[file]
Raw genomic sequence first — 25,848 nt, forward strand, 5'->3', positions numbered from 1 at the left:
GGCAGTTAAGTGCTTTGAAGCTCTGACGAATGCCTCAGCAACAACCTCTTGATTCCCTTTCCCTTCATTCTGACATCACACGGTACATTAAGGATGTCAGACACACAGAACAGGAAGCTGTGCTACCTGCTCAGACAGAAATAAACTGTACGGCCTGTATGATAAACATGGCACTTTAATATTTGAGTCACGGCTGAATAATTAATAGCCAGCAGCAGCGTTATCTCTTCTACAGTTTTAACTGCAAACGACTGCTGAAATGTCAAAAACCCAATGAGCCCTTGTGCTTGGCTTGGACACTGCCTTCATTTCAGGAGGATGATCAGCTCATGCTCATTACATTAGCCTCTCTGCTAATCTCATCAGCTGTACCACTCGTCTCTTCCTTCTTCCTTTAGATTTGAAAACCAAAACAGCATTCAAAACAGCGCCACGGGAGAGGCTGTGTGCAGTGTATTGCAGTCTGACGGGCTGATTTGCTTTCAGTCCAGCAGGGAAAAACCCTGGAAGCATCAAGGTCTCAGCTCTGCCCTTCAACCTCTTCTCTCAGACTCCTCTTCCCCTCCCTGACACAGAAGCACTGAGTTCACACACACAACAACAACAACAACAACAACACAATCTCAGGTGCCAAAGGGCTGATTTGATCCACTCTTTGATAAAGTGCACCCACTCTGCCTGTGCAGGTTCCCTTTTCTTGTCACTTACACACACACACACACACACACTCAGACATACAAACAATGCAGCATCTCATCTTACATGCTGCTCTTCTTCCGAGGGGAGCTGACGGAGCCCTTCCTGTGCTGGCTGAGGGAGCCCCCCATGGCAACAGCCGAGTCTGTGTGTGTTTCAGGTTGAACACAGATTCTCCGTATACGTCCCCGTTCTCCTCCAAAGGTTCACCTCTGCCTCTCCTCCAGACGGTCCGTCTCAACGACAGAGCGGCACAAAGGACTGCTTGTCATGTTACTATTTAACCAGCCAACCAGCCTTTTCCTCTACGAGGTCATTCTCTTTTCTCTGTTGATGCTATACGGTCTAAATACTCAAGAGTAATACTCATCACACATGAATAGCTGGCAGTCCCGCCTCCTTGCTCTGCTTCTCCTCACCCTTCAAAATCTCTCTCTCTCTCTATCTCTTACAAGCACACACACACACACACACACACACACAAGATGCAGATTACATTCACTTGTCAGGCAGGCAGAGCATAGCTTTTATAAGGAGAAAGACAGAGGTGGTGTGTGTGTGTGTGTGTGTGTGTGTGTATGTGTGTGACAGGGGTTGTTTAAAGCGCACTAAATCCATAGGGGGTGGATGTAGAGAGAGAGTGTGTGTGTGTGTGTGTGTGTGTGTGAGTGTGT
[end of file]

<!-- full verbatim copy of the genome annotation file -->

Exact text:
Raw genomic sequence first — 25,848 nt, forward strand, 5'->3', positions numbered from 1 at the left:
GGCAGTTAAGTGCTTTGAAGCTCTGACGAATGCCTCAGCAACAACCTCTTGATTCCCTTTCCCTTCATTCTGACATCACACGGTACATTAAGGATGTCAGACACACAGAACAGGAAGCTGTGCTACCTGCTCAGACAGAAATAAACTGTACGGCCTGTATGATAAACATGGCACTTTAATATTTGAGTCACGGCTGAATAATTAATAGCCAGCAGCAGCGTTATCTCTTCTACAGTTTTAACTGCAAACGACTGCTGAAATGTCAAAAACCCAATGAGCCCTTGTGCTTGGCTTGGACACTGCCTTCATTTCAGGAGGATGATCAGCTCATGCTCATTACATTAGCCTCTCTGCTAATCTCATCAGCTGTACCACTCGTCTCTTCCTTCTTCCTTTAGATTTGAAAACCAAAACAGCATTCAAAACAGCGCCACGGGAGAGGCTGTGTGCAGTGTATTGCAGTCTGACGGGCTGATTTGCTTTCAGTCCAGCAGGGAAAAACCCTGGAAGCATCAAGGTCTCAGCTCTGCCCTTCAACCTCTTCTCTCAGACTCCTCTTCCCCTCCCTGACACAGAAGCACTGAGTTCACACACACAACAACAACAACAACAACAACACAATCTCAGGTGCCAAAGGGCTGATTTGATCCACTCTTTGATAAAGTGCACCCACTCTGCCTGTGCAGGTTCCCTTTTCTTGTCACTTACACACACACACACACACACACTCAGACATACAAACAATGCAGCATCTCATCTTACATGCTGCTCTTCTTCCGAGGGGAGCTGACGGAGCCCTTCCTGTGCTGGCTGAGGGAGCCCCCCATGGCAACAGCCGAGTCTGTGTGTGTTTCAGGTTGAACACAGATTCTCCGTATACGTCCCCGTTCTCCTCCAAAGGTTCACCTCTGCCTCTCCTCCAGACGGTCCGTCTCAACGACAGAGCGGCACAAAGGACTGCTTGTCATGTTACTATTTAACCAGCCAACCAGCCTTTTCCTCTACGAGGTCATTCTCTTTTCTCTGTTGATGCTATACGGTCTAAATACTCAAGAGTAATACTCATCACACATGAATAGCTGGCAGTCCCGCCTCCTTGCTCTGCTTCTCCTCACCCTTCAAAATCTCTCTCTCTCTCTATCTCTTACAAGCACACACACACACACACACACACACACAAGATGCAGATTACATTCACTTGTCAGGCAGGCAGAGCATAGCTTTTATAAGGAGAAAGACAGAGGTGGTGTGTGTGTGTGTGTGTGTGTGTGTGTATGTGTGTGACAGGGGTTGTTTAAAGCGCACTAAATCCATAGGGGGTGGATGTAGAGAGAGAGTGTGTGTGTGTGTGTGTGTGTGTGTGAGTGTGT